If you could choose to go back and walk any trail again, which would it be?

It’s hard to single out favourites, but, in addition to Northumberland, I’ve particularly enjoyed my walks in Scotland (West Highland Way, Great Glen Way and Borders Abbeys Way) and the South West Coast Path, which I’m doing in chunks and aim to finish in 2015 (hopefully before it all disappears into the sea).

Boats at Beadnell Bay on Northumberland Coast Path - walker interviewwalkers at Dunstanburgh castle in Northumberland, UK

You must have experienced a whole range of different sights, sounds and have lots of precious memories. If you had to single out one walking memory that you could revisit on a cold and dreary day, what would it be?

Singling out one is impossible!  The Northumberland Coast Path will always be special, perhaps partly because it was my first walk. But I’ve also got very fond memories of Rievaulx Abbey (Cleveland Way), the industrial tin-mining landscapes of west Cornwall, the North Norfolk Coast, the Needles on the Isle of Wight, and all the ruined abbeys in the Scottish borders (which I originally visited when I was about 8!).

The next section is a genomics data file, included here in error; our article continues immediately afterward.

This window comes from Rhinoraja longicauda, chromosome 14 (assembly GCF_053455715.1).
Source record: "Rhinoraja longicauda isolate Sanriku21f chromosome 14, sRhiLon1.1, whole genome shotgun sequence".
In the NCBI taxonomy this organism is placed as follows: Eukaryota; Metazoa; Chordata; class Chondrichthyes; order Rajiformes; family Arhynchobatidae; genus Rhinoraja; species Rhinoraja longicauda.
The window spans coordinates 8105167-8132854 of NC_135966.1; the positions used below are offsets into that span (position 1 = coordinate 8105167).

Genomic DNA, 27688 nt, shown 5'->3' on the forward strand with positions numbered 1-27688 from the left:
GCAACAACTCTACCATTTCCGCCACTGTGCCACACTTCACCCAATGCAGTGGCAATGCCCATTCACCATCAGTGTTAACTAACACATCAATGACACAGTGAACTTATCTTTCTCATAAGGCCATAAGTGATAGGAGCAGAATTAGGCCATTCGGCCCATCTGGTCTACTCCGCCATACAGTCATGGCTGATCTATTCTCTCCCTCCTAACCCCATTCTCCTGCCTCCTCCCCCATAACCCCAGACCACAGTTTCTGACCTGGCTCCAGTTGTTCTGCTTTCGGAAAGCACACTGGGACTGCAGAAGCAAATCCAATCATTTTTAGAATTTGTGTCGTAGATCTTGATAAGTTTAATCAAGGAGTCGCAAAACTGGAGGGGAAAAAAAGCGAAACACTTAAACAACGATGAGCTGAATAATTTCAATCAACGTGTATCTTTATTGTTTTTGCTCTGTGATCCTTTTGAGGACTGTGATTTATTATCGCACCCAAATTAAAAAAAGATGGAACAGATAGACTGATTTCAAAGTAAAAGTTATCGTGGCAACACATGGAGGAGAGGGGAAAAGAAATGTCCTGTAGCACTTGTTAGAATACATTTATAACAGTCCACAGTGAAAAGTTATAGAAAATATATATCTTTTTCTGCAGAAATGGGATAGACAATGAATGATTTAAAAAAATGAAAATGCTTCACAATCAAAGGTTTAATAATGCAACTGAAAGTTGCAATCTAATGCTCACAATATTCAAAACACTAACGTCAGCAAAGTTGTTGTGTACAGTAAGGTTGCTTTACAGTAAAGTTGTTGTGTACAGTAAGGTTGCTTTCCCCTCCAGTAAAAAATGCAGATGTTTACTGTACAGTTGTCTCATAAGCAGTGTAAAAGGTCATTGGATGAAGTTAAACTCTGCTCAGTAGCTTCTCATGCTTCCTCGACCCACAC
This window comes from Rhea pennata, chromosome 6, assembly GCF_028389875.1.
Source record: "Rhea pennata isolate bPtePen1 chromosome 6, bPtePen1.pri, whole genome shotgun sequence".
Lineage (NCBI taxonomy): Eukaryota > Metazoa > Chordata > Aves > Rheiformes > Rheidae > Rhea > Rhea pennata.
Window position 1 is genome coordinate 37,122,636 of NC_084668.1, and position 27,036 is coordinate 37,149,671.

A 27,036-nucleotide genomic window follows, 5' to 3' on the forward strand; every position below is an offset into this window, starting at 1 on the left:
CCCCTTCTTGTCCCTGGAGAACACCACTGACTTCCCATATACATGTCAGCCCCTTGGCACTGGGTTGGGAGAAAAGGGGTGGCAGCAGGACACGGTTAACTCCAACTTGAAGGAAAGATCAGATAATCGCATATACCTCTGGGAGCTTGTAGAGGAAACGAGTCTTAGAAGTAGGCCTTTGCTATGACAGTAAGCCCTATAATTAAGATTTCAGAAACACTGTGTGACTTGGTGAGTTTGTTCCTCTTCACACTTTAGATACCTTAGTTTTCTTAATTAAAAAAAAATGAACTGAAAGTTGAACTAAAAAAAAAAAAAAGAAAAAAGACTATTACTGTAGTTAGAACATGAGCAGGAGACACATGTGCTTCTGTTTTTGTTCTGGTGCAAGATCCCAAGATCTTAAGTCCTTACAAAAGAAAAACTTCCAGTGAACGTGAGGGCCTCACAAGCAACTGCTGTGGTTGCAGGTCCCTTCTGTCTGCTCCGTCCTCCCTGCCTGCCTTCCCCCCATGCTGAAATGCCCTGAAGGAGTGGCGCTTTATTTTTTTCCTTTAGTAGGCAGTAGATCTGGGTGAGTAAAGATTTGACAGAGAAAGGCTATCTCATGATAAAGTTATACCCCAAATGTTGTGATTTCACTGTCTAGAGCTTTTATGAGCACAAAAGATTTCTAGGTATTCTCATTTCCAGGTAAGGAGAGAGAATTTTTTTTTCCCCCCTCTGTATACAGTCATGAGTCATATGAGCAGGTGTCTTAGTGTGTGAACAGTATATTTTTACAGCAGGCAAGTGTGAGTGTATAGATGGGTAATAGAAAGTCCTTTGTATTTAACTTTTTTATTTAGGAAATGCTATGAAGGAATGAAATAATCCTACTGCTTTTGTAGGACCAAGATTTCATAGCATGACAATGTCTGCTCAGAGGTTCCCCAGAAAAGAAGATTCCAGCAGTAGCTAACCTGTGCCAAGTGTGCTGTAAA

Have you had any unusual encounters whilst walking?

Perhaps not all that unusual, but the unexpected encounters I’ve been most pleased with have been with red squirrels.   I’ve seen one scampering across a road in a village near Shap (Westmorland Way), one pootling about in a tree at more or less eye level and quite happy to be watched for a bit on the Isle of Wight, and one on a woodland path near Jedburgh in Scotland (not sure which of us was more startled).

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What has been your most challenging moment whilst walking and how did you overcome it ?